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I'm sure GM's venture into EVSE's will compete against the Ford F150L. As to how much GM might integrate will be a market condition and maybe federal free money. I would like to have power but not willing to pay much for it. Takes a lot of stuff on my house to use it. The F150L people are spending something like $10K or more just to get backup power. I can buy any number of solutions for that.
 

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2022 Bolt EUV Premier
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Any vehicle which supports fast charging will physically support V2G insomuch as it can provide power to an external inverter which then connects to the grid. This comes down only to changing the software to support it. This is entirely doable. Now, if you want V2G directly, that's a different story. Some vehicles have some limited capacity for this but the nature of the beast is such that built-in inverters in a car are going to be wimpy. It's far better to keep the inverter "on shore" so to speak and just use the vehicle to provide DC power. This also means you don't have to pay for a new inverter with each car. Upgrade the car, the inverter is the same. This is the way to go for V2G for 90% of people. A few people are going to want 4kw AC output while they're out and about. For those people, sure, something like the F150 might be just the thing (it's probably not exactly 4kw, I don't remember what power output it has. 4kw was just an example).
 

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2017 Bolt LT
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V2G is fundamentally the same as a home battery or generator installation: if you want to be able to use the power during a blackout, you need a transfer switch that cuts off from the grid. If you're using an inverter powered from the car's fast-charge (DC) port, the car is simply serving as a battery like one of those boxes from Tesla or (shudder) LG or any of several others on the garage wall. The car's charging electronics, of course, need to allow bidirectional power flow and keep the battery conditioning online, but via the HV DC pins (which normally go directly to the battery) it should work with any EV whether designed for it or not. "Should" being the operative term - the car's not rated for it, so you're on your own making it work, good luck. The main problem is that it just costs so much to set up, essentially a HV DC charging setup (with inverter for house supply) which seems to run, at best, around an order of magnitude more expensive than an ordinary Level 2 AC EVSE.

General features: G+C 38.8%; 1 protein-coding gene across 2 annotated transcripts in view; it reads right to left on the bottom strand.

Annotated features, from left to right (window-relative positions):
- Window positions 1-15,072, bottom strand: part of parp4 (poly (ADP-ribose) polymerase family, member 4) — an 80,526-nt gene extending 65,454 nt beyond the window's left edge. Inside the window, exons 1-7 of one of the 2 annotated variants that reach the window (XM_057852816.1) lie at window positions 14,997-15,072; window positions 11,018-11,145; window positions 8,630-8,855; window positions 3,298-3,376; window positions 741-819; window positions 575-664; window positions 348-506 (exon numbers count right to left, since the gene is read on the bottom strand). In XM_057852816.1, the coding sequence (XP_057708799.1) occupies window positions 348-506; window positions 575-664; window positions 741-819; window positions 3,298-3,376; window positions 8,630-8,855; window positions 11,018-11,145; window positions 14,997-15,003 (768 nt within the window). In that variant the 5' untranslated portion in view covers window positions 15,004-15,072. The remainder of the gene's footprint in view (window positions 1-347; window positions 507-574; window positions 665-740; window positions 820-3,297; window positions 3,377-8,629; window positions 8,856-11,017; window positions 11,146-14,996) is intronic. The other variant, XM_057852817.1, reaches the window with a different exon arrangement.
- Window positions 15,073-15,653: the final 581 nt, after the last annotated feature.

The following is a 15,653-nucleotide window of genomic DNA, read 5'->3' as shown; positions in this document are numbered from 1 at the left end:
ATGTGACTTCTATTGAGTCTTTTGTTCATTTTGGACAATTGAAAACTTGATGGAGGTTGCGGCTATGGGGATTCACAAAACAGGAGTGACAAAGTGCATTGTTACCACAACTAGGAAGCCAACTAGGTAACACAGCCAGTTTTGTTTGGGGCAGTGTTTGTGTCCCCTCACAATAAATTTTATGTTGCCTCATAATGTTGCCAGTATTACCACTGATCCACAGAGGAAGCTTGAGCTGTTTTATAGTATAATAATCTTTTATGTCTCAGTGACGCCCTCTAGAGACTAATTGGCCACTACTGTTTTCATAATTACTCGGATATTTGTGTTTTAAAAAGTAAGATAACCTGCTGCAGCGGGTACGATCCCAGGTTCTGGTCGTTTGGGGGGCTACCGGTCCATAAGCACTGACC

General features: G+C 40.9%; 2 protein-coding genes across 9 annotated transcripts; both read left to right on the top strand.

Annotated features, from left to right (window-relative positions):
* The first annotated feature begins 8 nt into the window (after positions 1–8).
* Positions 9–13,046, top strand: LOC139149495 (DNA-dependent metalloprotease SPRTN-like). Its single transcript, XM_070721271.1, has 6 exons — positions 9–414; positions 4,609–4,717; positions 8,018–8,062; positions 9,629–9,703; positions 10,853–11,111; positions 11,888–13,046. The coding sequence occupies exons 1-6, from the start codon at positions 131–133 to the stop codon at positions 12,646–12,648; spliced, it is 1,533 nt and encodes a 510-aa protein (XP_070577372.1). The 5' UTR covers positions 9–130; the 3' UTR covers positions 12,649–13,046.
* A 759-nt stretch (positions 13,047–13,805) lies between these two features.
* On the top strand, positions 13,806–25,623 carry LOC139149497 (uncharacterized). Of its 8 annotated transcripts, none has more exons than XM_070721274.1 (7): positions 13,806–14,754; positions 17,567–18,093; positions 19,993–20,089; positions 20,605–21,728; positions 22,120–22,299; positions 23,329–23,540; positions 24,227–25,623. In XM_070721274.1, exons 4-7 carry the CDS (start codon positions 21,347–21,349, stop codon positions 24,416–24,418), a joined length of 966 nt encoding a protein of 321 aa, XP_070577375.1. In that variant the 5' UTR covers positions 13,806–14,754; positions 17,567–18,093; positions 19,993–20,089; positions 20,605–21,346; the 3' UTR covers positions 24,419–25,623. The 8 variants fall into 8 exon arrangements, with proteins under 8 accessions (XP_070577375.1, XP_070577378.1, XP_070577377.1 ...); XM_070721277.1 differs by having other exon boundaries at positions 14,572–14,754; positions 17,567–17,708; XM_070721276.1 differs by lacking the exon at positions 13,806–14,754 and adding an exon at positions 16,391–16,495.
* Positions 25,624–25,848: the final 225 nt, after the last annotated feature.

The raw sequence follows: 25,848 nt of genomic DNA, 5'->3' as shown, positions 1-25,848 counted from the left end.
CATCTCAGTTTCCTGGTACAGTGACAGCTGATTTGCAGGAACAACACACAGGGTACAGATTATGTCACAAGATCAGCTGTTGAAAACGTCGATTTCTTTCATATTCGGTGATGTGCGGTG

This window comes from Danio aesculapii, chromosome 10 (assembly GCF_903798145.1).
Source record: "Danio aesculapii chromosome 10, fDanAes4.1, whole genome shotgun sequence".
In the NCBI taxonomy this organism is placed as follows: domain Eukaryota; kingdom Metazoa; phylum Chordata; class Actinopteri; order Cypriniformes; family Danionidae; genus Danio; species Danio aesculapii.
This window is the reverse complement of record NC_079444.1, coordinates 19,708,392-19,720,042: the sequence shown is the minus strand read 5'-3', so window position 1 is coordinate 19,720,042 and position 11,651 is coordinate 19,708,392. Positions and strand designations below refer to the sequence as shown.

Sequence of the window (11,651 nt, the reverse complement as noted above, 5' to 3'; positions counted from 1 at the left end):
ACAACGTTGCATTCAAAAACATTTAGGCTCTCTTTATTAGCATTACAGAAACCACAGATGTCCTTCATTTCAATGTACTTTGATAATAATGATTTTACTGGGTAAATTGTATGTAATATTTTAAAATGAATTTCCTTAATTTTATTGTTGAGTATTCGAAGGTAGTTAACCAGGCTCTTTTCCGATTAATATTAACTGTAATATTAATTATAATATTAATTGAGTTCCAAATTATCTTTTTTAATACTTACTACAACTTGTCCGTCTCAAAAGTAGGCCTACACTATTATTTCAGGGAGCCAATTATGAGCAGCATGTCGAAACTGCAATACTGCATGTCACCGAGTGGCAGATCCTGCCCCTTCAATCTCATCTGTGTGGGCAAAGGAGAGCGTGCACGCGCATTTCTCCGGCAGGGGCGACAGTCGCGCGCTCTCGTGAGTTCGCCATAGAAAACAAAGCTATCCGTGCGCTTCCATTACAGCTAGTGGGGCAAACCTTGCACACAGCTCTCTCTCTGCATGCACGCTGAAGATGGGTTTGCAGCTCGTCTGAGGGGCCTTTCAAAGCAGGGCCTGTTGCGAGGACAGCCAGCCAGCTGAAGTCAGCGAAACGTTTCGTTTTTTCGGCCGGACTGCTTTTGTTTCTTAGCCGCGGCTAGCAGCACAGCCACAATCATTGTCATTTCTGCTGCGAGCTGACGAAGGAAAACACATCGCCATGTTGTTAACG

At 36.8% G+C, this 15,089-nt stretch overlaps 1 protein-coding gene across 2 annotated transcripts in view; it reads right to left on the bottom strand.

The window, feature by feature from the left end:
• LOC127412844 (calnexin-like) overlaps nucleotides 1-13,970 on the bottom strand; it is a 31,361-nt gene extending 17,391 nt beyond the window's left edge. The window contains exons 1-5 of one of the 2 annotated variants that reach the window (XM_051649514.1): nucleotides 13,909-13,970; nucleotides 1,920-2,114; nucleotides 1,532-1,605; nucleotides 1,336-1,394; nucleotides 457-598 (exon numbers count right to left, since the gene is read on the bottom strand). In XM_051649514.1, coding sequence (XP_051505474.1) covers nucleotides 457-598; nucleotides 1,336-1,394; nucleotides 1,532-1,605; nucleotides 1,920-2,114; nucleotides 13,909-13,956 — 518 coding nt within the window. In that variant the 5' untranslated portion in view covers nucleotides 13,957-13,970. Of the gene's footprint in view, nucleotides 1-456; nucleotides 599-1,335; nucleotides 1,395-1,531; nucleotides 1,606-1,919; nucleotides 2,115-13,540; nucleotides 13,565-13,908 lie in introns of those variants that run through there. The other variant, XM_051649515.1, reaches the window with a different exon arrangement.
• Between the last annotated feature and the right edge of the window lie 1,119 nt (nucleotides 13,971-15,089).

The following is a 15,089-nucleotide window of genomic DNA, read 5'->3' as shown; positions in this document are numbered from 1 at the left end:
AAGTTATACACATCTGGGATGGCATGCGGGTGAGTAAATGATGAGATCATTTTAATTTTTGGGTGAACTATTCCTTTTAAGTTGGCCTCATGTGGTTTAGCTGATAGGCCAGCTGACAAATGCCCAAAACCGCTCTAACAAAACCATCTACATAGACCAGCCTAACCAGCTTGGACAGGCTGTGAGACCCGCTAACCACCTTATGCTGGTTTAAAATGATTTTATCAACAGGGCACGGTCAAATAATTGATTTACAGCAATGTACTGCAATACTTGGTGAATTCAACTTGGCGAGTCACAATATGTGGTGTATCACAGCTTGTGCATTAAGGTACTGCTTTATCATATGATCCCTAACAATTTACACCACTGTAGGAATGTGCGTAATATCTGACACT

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Yes, the home based inverter will be somewhat expensive. But, it can be done for around $3-4 thousand dollars. This is certainly more expensive than an EVSE but the potential savings are found in the battery pack itself. Tesla Model S modules are around 24V, 5.5kwh and cost about $1200. So, if you want 11kwh of backup you get to pay $2400 plus you would still need a solar rated 48v inverter which is still around the price of an EVSE at somewhere in the $600-1200 range. But, for around $4k you might be able to get an inverter that can handle 400v and you already have a 65kwh battery in the bolt. To me, that's potentially worth it. So, if someone is thinking of home based power backup, it seems reasonable to pay more for an inverter and then drive your battery backup around when you aren't using it. Now, some vehicles have 1-3kw 120V inverters in them. If these are cheap enough perhaps they're good enough for some people. It's my understanding that the F150 has 240v output and more power but this capability is not free. So, I guess it all comes down to costs and what people are trying to accomplish.
 

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No known way to get a Bolt adapted that I know of.
 

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Only thing I am really concerned about in the winter is keeing my house warm. This seems like a good cheap way of doing that with a gas furnace. I have done something similar in the past using my portable generator.
Sorry but it won鈥檛 work on heat pumps. Or electric furnaces.
 

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For sure, a forced air furnace will work with only a small amount of AC, probably only around 1kw or so. Heat pumps are essentially A/C units run in reverse so they're going to use 4kw approximately and that might work with a big generator but isn't going to happen with a 12V inverter
 

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For sure, a forced air furnace will work with only a small amount of AC, probably only around 1kw or so. Heat pumps are essentially A/C units run in reverse so they're going to use 4kw approximately and that might work with a big generator but isn't going to happen with a 12V inverter
My furnace has a separate 120V 20A circuit. AFAICT that powers the blower, inducer fan, and a few control bits.
 

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My furnace has a separate 120V 20A circuit. AFAICT that powers the blower, inducer fan, and a few control bits.
Mine, too. I've already made three three-foot pigtails that have wire nuts ready on one end, and a 5-15P on the other. As a "Plan C", I'll disconnect the circuits of the fridge, microwave and an outlet circuit in my main, and connect them to the pigtails. (I'm not worried about house temp, in So. CA.) The fridge and microwave are built-in, and I can't (easily) access their plugs. I can then plug the pigtail's 5-15P into my backup's backup source of choice. I won't be doing so in the rain, though. My main e-panel is outside.
 
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